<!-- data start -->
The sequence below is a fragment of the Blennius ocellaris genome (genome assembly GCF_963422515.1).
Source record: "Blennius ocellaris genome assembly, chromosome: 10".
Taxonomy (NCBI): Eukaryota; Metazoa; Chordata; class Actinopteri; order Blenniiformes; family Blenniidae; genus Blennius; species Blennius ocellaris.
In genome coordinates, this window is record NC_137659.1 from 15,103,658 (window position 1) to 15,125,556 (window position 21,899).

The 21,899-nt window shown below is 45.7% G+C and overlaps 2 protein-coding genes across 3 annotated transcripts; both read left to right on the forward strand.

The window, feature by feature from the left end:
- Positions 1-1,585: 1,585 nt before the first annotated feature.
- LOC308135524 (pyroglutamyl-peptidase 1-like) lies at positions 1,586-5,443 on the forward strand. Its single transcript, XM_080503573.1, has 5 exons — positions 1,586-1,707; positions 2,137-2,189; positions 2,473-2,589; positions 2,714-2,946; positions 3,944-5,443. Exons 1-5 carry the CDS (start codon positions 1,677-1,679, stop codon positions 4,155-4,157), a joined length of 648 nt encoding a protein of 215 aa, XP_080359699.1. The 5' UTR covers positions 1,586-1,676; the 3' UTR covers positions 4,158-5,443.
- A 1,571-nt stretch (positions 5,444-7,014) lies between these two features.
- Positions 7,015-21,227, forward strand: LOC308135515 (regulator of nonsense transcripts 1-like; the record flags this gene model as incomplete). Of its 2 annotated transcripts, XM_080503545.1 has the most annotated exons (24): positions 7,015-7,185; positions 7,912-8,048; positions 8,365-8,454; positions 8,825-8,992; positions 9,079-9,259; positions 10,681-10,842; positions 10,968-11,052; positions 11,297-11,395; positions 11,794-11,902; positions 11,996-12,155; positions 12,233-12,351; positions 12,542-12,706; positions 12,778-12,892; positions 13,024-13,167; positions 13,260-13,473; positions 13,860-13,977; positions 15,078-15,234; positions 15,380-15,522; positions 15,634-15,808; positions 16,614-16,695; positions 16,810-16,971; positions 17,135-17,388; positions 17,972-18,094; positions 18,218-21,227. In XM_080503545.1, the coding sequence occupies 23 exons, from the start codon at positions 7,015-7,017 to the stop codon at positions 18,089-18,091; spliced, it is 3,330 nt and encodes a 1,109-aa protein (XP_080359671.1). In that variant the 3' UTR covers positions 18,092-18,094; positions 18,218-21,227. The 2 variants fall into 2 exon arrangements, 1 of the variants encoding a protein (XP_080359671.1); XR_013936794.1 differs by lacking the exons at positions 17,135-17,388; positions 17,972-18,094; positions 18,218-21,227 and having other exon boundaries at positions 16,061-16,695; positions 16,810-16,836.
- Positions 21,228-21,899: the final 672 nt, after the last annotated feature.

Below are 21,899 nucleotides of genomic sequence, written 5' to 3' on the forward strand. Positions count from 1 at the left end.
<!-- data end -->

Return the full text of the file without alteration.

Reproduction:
The sequence below is a fragment of the Blennius ocellaris genome (genome assembly GCF_963422515.1).
Source record: "Blennius ocellaris genome assembly, chromosome: 10".
Taxonomy (NCBI): Eukaryota; Metazoa; Chordata; class Actinopteri; order Blenniiformes; family Blenniidae; genus Blennius; species Blennius ocellaris.
In genome coordinates, this window is record NC_137659.1 from 15,103,658 (window position 1) to 15,125,556 (window position 21,899).

The 21,899-nt window shown below is 45.7% G+C and overlaps 2 protein-coding genes across 3 annotated transcripts; both read left to right on the forward strand.

The window, feature by feature from the left end:
- Positions 1-1,585: 1,585 nt before the first annotated feature.
- LOC308135524 (pyroglutamyl-peptidase 1-like) lies at positions 1,586-5,443 on the forward strand. Its single transcript, XM_080503573.1, has 5 exons — positions 1,586-1,707; positions 2,137-2,189; positions 2,473-2,589; positions 2,714-2,946; positions 3,944-5,443. Exons 1-5 carry the CDS (start codon positions 1,677-1,679, stop codon positions 4,155-4,157), a joined length of 648 nt encoding a protein of 215 aa, XP_080359699.1. The 5' UTR covers positions 1,586-1,676; the 3' UTR covers positions 4,158-5,443.
- A 1,571-nt stretch (positions 5,444-7,014) lies between these two features.
- Positions 7,015-21,227, forward strand: LOC308135515 (regulator of nonsense transcripts 1-like; the record flags this gene model as incomplete). Of its 2 annotated transcripts, XM_080503545.1 has the most annotated exons (24): positions 7,015-7,185; positions 7,912-8,048; positions 8,365-8,454; positions 8,825-8,992; positions 9,079-9,259; positions 10,681-10,842; positions 10,968-11,052; positions 11,297-11,395; positions 11,794-11,902; positions 11,996-12,155; positions 12,233-12,351; positions 12,542-12,706; positions 12,778-12,892; positions 13,024-13,167; positions 13,260-13,473; positions 13,860-13,977; positions 15,078-15,234; positions 15,380-15,522; positions 15,634-15,808; positions 16,614-16,695; positions 16,810-16,971; positions 17,135-17,388; positions 17,972-18,094; positions 18,218-21,227. In XM_080503545.1, the coding sequence occupies 23 exons, from the start codon at positions 7,015-7,017 to the stop codon at positions 18,089-18,091; spliced, it is 3,330 nt and encodes a 1,109-aa protein (XP_080359671.1). In that variant the 3' UTR covers positions 18,092-18,094; positions 18,218-21,227. The 2 variants fall into 2 exon arrangements, 1 of the variants encoding a protein (XP_080359671.1); XR_013936794.1 differs by lacking the exons at positions 17,135-17,388; positions 17,972-18,094; positions 18,218-21,227 and having other exon boundaries at positions 16,061-16,695; positions 16,810-16,836.
- Positions 21,228-21,899: the final 672 nt, after the last annotated feature.

Below are 21,899 nucleotides of genomic sequence, written 5' to 3' on the forward strand. Positions count from 1 at the left end.